None of us want to sound monotone, so why do so many people and what can we do differently to not be one of them?
One of the most common issues with presentations is people try to do too much, and the result is that they have to speak too quickly and cannot pause.
Pausing is not just about giving space between sentences and between ideas, it is also critical because it allows the speaker to segment individual sentences into their requisite parts. Without this segmentation, the audio becomes just a stream of information that the audience cannot understand. Imagine a text with no punctuation, that is what speaking without adequate pauses would look like visually.
The visual here illustrates the difference between written and spoken text. The text on the left is a regular paragraph and appears as it would be written. The text on the right is the same, but it has been parsed into its different components, a process I refer to as annotating your script. If you were to carefully read the text on the left, you would naturally parse out the different pieces of the list in the middle in order to understand it. But if I read aloud the text on the left, you would be lost as I would move through it a steady pace.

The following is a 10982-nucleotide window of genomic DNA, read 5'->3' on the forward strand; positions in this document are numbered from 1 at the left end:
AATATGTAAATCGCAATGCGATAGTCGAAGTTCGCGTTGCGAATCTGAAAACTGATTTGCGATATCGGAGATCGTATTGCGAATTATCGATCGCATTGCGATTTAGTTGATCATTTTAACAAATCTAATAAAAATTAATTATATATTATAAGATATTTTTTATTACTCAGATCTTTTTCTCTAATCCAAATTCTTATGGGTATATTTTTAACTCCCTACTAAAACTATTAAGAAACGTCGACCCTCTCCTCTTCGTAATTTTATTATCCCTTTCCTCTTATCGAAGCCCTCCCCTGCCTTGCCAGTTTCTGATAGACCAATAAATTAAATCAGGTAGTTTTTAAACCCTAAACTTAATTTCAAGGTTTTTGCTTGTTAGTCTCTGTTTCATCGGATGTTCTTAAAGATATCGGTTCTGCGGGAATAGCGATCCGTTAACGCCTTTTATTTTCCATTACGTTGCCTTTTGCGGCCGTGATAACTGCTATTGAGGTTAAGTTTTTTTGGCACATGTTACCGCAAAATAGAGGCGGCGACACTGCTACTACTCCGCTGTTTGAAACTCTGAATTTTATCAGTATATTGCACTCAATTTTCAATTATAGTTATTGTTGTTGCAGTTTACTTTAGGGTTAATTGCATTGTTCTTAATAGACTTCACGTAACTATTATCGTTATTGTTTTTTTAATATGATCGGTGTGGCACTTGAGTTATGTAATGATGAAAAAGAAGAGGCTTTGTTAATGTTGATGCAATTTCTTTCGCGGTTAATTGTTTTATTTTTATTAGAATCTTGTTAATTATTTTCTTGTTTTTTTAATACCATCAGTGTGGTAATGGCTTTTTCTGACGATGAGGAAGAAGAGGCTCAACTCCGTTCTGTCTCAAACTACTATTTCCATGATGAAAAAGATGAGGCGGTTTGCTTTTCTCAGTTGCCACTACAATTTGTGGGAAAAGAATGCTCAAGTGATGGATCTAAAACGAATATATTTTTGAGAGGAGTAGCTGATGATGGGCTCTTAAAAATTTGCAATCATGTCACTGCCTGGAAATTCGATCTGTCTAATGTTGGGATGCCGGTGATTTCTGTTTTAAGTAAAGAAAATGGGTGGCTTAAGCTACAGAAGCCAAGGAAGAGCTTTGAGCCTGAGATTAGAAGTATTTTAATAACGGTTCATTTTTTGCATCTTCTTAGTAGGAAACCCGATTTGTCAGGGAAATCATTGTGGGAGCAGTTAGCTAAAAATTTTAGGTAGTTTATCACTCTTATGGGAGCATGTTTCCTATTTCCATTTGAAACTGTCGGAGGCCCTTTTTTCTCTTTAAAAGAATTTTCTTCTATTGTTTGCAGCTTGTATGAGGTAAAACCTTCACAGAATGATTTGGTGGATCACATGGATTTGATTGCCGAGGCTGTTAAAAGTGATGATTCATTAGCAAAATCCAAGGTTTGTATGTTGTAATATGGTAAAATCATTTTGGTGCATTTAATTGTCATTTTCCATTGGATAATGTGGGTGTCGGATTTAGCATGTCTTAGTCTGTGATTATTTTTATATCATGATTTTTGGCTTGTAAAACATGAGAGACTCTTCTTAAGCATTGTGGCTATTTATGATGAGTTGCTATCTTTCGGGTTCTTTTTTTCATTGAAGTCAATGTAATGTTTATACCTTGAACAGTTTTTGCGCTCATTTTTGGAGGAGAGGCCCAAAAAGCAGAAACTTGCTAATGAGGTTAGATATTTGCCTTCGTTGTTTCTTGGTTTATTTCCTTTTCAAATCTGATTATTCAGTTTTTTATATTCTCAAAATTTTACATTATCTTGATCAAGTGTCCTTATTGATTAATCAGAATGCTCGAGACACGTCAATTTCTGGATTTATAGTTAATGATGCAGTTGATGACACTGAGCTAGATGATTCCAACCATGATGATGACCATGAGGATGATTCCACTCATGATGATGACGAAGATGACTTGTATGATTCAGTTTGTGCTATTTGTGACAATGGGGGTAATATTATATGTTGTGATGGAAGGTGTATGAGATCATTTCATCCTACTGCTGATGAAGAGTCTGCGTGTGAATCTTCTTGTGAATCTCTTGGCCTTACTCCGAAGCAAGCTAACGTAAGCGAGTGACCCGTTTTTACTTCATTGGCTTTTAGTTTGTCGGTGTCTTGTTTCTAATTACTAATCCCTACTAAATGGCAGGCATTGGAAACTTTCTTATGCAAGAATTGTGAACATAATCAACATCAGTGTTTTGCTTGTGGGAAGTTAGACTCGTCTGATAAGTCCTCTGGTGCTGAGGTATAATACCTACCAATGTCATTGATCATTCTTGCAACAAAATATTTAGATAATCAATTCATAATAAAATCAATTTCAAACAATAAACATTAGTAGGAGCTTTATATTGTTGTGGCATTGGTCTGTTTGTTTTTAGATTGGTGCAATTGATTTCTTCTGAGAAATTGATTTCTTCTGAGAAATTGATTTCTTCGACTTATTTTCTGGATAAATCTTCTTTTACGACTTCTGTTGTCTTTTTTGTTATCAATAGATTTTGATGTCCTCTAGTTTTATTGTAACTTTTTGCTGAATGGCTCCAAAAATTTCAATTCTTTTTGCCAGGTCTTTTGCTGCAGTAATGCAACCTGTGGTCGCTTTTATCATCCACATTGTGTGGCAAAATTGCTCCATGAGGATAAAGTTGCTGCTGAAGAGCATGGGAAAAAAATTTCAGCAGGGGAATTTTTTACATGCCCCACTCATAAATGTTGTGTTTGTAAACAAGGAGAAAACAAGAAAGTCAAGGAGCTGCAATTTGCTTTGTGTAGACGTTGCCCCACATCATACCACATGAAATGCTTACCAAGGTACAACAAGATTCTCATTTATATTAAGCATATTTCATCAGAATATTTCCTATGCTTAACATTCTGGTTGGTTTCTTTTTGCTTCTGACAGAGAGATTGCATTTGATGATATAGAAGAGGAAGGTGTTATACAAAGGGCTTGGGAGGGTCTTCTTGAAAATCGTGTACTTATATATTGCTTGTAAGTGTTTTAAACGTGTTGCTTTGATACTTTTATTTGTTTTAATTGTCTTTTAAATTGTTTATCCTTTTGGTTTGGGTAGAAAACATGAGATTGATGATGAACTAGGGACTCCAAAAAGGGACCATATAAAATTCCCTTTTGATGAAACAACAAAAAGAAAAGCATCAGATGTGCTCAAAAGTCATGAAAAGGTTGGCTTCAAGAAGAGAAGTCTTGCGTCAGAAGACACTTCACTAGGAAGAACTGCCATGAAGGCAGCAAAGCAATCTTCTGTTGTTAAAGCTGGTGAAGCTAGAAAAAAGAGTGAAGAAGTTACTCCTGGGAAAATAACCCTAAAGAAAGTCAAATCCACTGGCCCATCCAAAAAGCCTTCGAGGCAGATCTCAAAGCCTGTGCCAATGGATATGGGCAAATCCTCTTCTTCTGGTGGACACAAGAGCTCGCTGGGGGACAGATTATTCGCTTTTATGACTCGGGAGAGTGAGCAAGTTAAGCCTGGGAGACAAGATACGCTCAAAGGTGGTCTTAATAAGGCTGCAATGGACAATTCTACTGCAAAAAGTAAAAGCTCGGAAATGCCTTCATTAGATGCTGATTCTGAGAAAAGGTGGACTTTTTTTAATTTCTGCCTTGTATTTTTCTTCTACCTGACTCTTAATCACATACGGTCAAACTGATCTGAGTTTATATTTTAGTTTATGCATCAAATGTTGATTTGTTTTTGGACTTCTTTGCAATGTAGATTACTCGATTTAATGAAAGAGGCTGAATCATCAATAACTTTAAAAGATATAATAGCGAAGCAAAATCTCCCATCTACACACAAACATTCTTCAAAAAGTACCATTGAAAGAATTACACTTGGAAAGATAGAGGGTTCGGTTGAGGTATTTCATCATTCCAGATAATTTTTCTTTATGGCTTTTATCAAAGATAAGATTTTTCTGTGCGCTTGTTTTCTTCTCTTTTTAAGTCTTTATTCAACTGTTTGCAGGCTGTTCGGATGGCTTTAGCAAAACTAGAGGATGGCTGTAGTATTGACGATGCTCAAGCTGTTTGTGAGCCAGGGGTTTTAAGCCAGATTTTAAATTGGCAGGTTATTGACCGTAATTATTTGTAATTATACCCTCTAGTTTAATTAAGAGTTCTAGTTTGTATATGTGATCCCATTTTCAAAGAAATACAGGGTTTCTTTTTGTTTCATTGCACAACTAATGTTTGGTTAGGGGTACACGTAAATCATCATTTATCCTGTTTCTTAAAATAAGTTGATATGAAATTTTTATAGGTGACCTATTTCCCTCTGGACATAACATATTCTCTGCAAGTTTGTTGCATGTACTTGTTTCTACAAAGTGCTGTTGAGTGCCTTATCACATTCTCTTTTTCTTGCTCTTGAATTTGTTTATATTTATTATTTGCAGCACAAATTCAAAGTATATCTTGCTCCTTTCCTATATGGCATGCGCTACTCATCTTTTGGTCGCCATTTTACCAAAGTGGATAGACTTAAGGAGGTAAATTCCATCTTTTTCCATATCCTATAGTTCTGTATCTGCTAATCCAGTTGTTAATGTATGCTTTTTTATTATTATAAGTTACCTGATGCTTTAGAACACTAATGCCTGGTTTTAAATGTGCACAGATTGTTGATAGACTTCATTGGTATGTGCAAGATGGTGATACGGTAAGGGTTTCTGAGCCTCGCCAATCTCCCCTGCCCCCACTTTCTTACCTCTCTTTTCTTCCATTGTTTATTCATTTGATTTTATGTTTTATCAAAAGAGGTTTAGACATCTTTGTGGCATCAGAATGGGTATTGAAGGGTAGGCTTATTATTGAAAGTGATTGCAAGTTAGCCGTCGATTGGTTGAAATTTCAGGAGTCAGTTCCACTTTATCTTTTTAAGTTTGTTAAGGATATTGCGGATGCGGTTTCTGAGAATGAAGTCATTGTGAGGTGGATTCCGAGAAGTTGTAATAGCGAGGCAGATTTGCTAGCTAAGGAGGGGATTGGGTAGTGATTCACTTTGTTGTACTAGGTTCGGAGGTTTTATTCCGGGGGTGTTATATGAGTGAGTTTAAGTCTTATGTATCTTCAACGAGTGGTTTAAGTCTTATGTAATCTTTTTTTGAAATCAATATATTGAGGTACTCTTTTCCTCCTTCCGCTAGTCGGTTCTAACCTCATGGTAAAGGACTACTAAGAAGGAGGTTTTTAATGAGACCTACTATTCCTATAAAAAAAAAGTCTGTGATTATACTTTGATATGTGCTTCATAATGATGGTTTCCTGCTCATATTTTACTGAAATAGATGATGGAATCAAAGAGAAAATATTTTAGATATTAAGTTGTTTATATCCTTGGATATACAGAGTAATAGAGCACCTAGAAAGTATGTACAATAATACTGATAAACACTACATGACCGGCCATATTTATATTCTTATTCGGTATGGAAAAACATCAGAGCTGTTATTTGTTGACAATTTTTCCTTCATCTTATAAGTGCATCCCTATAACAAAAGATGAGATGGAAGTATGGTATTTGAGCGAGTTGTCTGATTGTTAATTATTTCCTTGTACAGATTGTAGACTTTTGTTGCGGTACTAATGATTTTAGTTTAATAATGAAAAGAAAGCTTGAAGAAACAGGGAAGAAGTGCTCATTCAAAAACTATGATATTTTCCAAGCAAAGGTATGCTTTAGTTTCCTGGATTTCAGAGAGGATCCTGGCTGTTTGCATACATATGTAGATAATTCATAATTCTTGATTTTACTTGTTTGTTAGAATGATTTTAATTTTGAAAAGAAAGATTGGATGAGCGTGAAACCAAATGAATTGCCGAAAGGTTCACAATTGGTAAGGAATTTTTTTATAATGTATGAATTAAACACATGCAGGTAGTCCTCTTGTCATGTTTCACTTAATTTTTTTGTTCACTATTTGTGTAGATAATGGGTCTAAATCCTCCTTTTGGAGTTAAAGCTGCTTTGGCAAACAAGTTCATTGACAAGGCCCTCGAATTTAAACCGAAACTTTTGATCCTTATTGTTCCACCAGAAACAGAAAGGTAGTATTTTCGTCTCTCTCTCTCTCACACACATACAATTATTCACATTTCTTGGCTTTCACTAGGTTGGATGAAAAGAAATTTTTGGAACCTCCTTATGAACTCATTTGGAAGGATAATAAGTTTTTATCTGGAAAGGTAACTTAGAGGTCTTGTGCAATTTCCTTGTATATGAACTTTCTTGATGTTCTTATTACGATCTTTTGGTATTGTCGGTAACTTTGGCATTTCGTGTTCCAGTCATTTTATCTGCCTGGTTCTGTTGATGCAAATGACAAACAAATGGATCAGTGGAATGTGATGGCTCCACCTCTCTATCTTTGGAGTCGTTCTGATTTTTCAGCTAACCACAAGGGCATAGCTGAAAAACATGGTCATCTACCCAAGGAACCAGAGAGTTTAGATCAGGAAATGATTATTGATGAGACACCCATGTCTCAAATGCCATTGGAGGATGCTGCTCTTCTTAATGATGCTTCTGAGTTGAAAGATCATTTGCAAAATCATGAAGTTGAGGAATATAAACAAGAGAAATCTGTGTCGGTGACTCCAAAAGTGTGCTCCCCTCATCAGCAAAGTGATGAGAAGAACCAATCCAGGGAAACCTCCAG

However, If I read you the text on the right, I would naturally segment the paragraph into all of its different parts with pausing and emphasis differentiating each line. It takes a bit longer, but now we are on our way to creating a more dynamic vocal stream for our audience.
Before you practice a script for your next presentation, parse it out to resemble the one on the right. Then, as you rehearse it, you will be learning the proper clustering that will help you pause in the appropriate places that will allow your reader to hear the different components of each sentence.
When we speak extemporaneously, we do this naturally, but if we memorize a text, too often we memorize and speak the text on the left. The result is a monotone and mono-pace vocal stream that quickly becomes relatively incomprehensible for the average audience.
The next step is about then layering in shifts in pitch, volume and speed, but we’ll save talking about those for another day.